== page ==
The WSJ calls it a "leveraging binge", and you can tell that its editors are worried because they put their article on the front page of Monday's edition. The article states in part:

No one is sure what will happen to this complex brew in the event of a serious market downturn. When markets turn bad, leverage can create a snowball effect. Lenders and derivatives dealers demand that investors provide them with more collateral - the stocks, cash or other assets they pledge to cover potential losses. Sometimes, investors dump stocks and bonds to raise cash. Prices drop more, losses accelerate, and more selling ensues. Some Wall Street analysis have taken to referring to a nightmare version of this scenario as "The Great Unwind.

Not having a pension plan provided by a big corporation, government agency, or union, I am like a lot of my peers and have saved using IRAs and 401K plans. The financial markets are about the only place one can invest such savings. So I have been buying stocks and bonds over the years, but quite a large proportion of stocks. (I have never bought anything on margin. Except for my house.) That approach has done reasonably well, but I am so worried about this that I am significantly reducing my exposure to stocks, and I started doing that in earnest earlier this week. I will continue to do so, until I feel comfortable. Yes, the stock market continues to go up, and hit record highs. But it worries me.

Let's go back to our XYZ company illustration. Let's assume that in one year its value goes down 10%. At the end of the year, then, the investor's position is worth $900. He sells the stock and pays the broker back the $500 he borrowed, plus $50 of interest. That leaves our investor $350. He lost $150 on the deal or 30% of his investment. As you can see, leverage works the other way too. And in these illustrations I am assuming relatively benign price movements. But things seem to be different in the financial markets. The price movements may not be so benign when the Great Unwind begins.

Tuesday, May 01, 2007

Perry for President

Bless you, Governor. (Thanks, Instapundit.) (By the way, my next concealed carry.)

Jack and I go Boom!

Yesterday Jack and I travelled up to Indiantown, actually to the west side of Indiantown, down a road to a cow pasture that an enterprising gentleman has turned into a game preserve, rifle and pistol range, and a skeet and trap shooting range. Along one side of part of a field there are also some store-front sets, something like the set of a western, where people who dress up like cowboys and pack six-shooters have meets of some sort. We went there to see a lady for a skeet shooting lesson. Her name is Jo Hanley and she is an approved instructor of the National Skeet Shooting Association.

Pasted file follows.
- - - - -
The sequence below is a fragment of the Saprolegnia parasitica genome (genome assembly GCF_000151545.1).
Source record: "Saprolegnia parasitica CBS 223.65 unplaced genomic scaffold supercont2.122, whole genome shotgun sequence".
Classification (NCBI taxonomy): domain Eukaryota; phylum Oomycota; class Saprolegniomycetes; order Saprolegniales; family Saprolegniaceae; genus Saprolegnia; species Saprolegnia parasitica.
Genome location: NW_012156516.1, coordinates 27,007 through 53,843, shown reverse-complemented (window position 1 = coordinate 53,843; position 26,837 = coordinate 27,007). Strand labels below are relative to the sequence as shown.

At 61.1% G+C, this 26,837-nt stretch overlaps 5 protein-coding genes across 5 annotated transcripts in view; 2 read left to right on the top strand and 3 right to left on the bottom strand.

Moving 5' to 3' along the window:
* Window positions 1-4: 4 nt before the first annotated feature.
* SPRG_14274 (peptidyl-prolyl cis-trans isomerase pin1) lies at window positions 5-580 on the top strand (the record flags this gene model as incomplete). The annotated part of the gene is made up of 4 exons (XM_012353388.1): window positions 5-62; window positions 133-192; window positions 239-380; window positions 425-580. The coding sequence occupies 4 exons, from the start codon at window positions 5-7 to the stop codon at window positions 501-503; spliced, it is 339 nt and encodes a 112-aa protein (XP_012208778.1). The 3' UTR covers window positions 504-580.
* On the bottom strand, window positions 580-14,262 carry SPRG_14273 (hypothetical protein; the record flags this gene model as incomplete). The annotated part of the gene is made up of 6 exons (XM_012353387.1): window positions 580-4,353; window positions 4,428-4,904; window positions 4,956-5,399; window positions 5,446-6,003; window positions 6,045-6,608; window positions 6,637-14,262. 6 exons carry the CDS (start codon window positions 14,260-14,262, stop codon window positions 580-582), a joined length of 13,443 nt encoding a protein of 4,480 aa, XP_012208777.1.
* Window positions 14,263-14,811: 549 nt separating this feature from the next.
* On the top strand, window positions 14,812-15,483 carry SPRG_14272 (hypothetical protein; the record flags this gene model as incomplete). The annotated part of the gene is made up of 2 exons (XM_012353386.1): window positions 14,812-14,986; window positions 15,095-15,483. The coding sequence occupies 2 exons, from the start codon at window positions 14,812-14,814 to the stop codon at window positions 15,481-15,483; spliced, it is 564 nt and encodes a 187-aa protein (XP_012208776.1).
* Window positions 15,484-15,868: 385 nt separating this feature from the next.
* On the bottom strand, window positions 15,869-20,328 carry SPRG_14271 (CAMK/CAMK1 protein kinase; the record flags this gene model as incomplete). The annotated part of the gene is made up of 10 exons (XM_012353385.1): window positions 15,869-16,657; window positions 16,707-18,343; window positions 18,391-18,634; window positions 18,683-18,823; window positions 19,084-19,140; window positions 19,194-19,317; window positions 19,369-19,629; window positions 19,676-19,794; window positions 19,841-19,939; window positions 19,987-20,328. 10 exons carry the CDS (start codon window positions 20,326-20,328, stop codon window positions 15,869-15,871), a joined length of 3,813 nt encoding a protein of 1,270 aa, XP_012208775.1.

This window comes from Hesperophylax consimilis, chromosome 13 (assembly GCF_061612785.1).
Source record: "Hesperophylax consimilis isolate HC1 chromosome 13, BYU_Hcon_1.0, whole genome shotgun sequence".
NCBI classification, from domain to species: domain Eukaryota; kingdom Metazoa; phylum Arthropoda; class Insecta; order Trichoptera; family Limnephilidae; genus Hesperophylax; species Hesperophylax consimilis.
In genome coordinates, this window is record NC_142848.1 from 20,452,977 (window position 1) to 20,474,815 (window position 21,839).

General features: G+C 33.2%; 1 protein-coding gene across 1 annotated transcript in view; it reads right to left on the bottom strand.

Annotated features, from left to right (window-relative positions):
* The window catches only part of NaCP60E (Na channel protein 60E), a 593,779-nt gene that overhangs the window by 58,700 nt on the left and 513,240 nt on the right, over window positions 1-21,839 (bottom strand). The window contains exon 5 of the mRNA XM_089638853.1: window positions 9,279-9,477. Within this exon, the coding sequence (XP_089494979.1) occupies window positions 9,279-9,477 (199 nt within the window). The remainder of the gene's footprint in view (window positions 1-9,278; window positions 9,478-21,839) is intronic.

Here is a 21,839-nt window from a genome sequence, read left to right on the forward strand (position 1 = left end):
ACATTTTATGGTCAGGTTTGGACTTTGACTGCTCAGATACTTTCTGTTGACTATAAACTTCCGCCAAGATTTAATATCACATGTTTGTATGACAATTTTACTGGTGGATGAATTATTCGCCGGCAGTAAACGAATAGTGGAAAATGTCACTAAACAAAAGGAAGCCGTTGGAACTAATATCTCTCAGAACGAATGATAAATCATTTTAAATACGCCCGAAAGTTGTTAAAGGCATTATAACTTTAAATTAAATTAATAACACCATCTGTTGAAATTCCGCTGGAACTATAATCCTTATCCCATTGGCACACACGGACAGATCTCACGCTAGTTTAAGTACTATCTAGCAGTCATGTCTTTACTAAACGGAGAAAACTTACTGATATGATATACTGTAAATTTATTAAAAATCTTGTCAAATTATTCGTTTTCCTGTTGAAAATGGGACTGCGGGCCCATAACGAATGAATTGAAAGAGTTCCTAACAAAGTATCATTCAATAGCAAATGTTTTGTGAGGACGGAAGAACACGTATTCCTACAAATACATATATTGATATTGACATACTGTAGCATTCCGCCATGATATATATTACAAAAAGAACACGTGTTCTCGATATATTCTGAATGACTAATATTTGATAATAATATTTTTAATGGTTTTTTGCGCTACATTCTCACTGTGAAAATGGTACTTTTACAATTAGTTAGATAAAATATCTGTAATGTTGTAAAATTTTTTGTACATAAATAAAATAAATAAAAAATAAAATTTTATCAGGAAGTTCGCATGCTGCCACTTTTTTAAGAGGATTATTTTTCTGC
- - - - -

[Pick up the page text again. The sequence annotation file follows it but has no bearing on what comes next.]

My goal was to hit one clay pigeon. (Jo calls them "birds", also politically incorrect. In the blue states they refer to such things as "clay targets" so we don't hurt the feelings of our feathered friends, and I am not making this up.) I hit several and missed a lot, but Jack did very well. We blasted through 5 boxes of shells, using two Remington 1100s, 20 gauge, that Jo had brought for us. We spent about two hours there.

On the way back to Miami, Jack and I decided that the 4 and 1/2 hour round trip to Indiantown was simply not worth the trouble, as good as Jo is as an instructor. We decided we learned enough from her to go back to Trail-Glade Range, rent their shotguns, and blast away there. But we did break the ice, and Jack discovered that he already has most of the hang of it.

As for me, I have the same problem with skeet as I have with golf: I get tense and, as a result, I don't have a smooth swing of the gun as the barrel leads the bird and then follows through after one pulls the trigger. But now and then, I would put it together and blast the bird out of the sky, just as I sometimes smash a golf ball solidly, straight and respectably long. Those moments keep me coming back to golf, and will propel me to more skeet shooting, at least for a while longer, to see if I can get better.

Jack and I are thinking we would each buy a used 20 gauge automatic and see how far we get. He's been emailing me links all day to posts on for mostly 12 gauge shotguns for sale. It looks like you can get something for as little as $385, which is not too bad to start with. Stay tuned.